TWO Didcot students will be unearthing new antibiotics from soil bacteria after they were selected to take part in a global science project.

Rebekah Vaughan and Rui Manaia are in Year 12 at UTC Oxfordshire in the town and have been chosen from just six UK schools to be in the Oxford Brookes University-backed project.

But before they secured their place, the pair had to win over judges with their own soil sample investigations from their gardens.

Rebekah said: "The antibiotics unearthed project was an amazing opportunity to learn new techniques in microbiology with the support of academic experts.

"The project has reinforced my decision to study microbiology at university."

All the project entries will be displayed on a specially commissioned board in the microbiology department at Brookes.

Medical microbiology senior lecturer at Brookes Dr Hee-Jeon-Hong was one of the judges and said she was impressed by their advanced techniques.

She said: "The students had a good level of knowledge, were keen to be involved and clearly benefitted from the specialist science facilities at UTC Oxfordshire."

Both Rebekah and Rui will travel to the Microbiological Society's annual conference in Edinburgh this month to present their findings.

But they are not the only students embarking on discoveries that are out of this world.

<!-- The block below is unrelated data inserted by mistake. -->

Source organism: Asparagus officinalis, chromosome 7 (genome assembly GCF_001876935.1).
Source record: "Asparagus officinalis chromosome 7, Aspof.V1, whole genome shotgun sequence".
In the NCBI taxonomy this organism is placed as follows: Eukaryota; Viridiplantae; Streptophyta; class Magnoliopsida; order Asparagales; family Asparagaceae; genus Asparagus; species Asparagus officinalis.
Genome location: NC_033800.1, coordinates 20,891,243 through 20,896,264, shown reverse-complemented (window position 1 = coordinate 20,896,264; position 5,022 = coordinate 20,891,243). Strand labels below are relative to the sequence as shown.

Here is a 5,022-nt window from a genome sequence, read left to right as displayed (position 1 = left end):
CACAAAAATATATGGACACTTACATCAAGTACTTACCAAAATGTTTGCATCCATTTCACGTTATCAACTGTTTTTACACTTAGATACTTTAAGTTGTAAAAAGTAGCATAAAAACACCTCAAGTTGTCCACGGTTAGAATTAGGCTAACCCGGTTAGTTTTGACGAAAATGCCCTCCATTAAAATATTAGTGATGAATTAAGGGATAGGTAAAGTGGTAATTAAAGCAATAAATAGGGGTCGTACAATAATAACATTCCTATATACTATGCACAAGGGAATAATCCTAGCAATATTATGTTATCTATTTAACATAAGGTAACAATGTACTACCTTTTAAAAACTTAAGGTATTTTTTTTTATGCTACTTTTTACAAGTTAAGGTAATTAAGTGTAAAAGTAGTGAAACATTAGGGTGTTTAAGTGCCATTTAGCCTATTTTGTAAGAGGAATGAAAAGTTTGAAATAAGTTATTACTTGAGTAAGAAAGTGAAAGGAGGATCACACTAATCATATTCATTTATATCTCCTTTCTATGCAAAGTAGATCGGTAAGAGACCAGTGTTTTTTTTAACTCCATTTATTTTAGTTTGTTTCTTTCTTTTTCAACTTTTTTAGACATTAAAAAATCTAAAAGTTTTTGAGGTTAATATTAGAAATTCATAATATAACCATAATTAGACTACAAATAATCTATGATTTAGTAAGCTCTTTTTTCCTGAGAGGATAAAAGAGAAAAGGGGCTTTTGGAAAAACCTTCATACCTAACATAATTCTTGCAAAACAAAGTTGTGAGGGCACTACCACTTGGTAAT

Students across the school are also working on a project to send a tiny computer 30,000 metres into the sky.

The project is called Pi in the Sky and is the brain child of Eben Upton, co-founder of the Raspberry Pi Foundation.

It will involve attaching a Raspberry Pi computer to a helium balloon and tracking the distance it travels through video and data captured.

UTC Oxfordshire headteacher Owain Jones said: "One of the unique aspects of our curriculum is the employer-led projects, which are designed to develop students' technical and employment skills.

"This will test them in planning and teamwork as much as in computer science."

The flight will take place within the next two weeks but will be dependent on weather conditions.

Year 12 student David Tillin said being involved in the project will help him extend his knowledge in a field outside the classroom.

He added: "It is a skill that will benefit me in the future when I leave school."

The team of 14 have divided themselves into three sub-teams with one group working on experiments to measure temperature and pressure changes, one group is creating and testing a radio and the third will be leading communications.

But before they let their experiment fly, the UTC team will have to get permission from the Civil Aviation Authority (CAA).

UTCs – university technical colleges – are schools for 14 to 19-year-olds that offer technical, practical and academic learning that focuses on science, technology, engineering and maths.